Hospitals charge employers 240% more than Medicare

Researchers hope the study will give private payors a better grasp of what health care costs are, and allow them to compare prices within a state and across states. (Photo: Shutterstock)

This article was published on May 13, 2019 on BenefitsPro written by Scott Wooldridge.

Prices range from 150 percent of Medicare prices at the low end to 400 percent at the high end.

A new study by RAND and the Employers’ Forum of Indiana (EFI) finds that hospital prices are much higher for employer-based health plans than for Medicare.

The study gathered data from hospitals in 25 states, finding a wide variation in what hospitals charged health plans. The researchers looked at claims data for more than 4 million people, with information coming from self-insured employers, state databases and records from participating health insurance plans.

Depending on the state, prices rose and fell in the period between 2015 and 2017, the data showed, but on average, private insurers were charged 240 percent more than Medicare. Prices also varied widely among hospital systems, ranging from 150 percent of Medicare prices at the low end to 400 percent of Medicare prices at the high end. The cost of outpatient care from hospitals was higher than the average inpatient costs, averaging 293 percent of what Medicare would pay.

“The widely varying prices among hospitals suggests that employers have opportunities to redesign their health plans to better align hospital prices with the value of care provided,” said Chapin White, the study’s lead author and an adjunct senior policy researcher at RAND, a nonprofit research organization. “Employers can exert pressure on their health plans and hospitals to shift from current pricing system to one that is based on a multiple of Medicare or another similar benchmark.”

The American Hospital Association has put out a statement taking issue with the report, in part because of its sample size–utilizing data from 1,598 hospitals in 25 states. In addition, wrote AHA in a statement, “Medicare payment rates, which reimburse below the cost of care, should not be held as a standard benchmark for hospital prices. Simply shifting to prices based on artificially low Medicare payment rates would strip vital resources from already strapped communities, seriously impeding access to care.”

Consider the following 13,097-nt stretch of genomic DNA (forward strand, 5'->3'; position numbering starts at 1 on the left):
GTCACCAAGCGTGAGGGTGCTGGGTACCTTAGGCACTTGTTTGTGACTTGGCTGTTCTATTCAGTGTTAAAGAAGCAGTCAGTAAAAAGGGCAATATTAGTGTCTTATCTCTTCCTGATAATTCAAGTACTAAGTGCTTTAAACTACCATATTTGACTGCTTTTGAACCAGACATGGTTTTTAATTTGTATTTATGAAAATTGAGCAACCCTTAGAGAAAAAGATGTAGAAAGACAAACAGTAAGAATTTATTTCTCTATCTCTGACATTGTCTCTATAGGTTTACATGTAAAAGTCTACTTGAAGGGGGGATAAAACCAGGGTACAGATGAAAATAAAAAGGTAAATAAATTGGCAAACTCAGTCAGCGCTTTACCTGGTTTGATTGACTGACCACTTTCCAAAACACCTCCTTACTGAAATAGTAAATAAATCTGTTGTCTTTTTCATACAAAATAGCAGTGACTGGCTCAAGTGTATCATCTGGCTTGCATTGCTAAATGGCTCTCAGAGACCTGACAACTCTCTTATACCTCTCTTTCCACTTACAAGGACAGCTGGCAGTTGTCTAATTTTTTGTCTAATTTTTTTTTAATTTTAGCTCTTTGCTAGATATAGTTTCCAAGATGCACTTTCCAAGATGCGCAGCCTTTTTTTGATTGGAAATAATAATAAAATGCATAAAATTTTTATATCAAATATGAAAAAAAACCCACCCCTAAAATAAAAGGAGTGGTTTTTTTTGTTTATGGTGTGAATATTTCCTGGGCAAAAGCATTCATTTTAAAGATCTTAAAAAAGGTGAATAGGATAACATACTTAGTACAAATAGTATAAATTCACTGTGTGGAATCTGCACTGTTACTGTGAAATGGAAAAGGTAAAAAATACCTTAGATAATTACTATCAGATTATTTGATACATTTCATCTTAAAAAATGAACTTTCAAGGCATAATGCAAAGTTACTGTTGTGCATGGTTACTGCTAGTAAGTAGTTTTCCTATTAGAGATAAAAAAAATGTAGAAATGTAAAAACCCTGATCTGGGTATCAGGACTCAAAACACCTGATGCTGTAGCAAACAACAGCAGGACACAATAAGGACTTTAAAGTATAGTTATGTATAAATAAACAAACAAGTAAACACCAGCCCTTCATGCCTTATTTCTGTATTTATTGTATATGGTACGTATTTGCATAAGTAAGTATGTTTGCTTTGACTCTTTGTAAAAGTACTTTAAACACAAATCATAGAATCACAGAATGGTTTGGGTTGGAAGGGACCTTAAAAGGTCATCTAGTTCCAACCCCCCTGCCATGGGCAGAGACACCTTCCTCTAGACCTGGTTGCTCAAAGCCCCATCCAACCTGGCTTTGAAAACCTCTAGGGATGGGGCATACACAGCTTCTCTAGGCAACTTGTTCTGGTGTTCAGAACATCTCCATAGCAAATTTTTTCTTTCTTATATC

Different payors, different rules

EFI officials noted that private health insurance contracting for hospitals is done on a discounted-charge basis, negotiated between insurance carriers and hospitals. Medicare, on the other hand, issues a fee schedule that determines the price it will pay for each service, with adjustments for inflation, hospital location, the severity of a patient’s illness, and other factors.

According to Gloria Sachdev, president and CEO of EFI, the new study will give private payors—such as employer-based plans—a better grasp of what health care costs are, and allow them to compare prices within a state and across states.

“The purpose of this hospital price transparency study is to enable employers to be better shoppers of health care on behalf of their employees,” Sachdev said. “We all want to know which hospitals provide the best value (best quality at best cost). Numerous studies have found that rising health care costs are due to high prices, not because we are using more health care services.”

RAND recommendations

The research group issued a list of recommendations with the study. Some of the recommendations are in line with the recent movement toward direct contracting, as employers seek to negotiate directly with high-quality, lower-cost facilities.

The study’s recommendations included:

  • Employers can exert pressure on their health plans and hospitals to shift from discounted charge contracts to contracts based on a multiple of Medicare or some other prospective case rates.
  • Employers can use networks and benefit designs to move patient volume away from high-priced, low-value hospitals and hospital systems.
  • Employers can encourage expanded price transparency by participating in existing state-based all-payer claims databases and promoting development of new ones.

Transparency by itself is likely insufficient to reduce hospital prices; employers may need state or federal policy interventions to rebalance negotiating leverage between hospitals and employer health plans.

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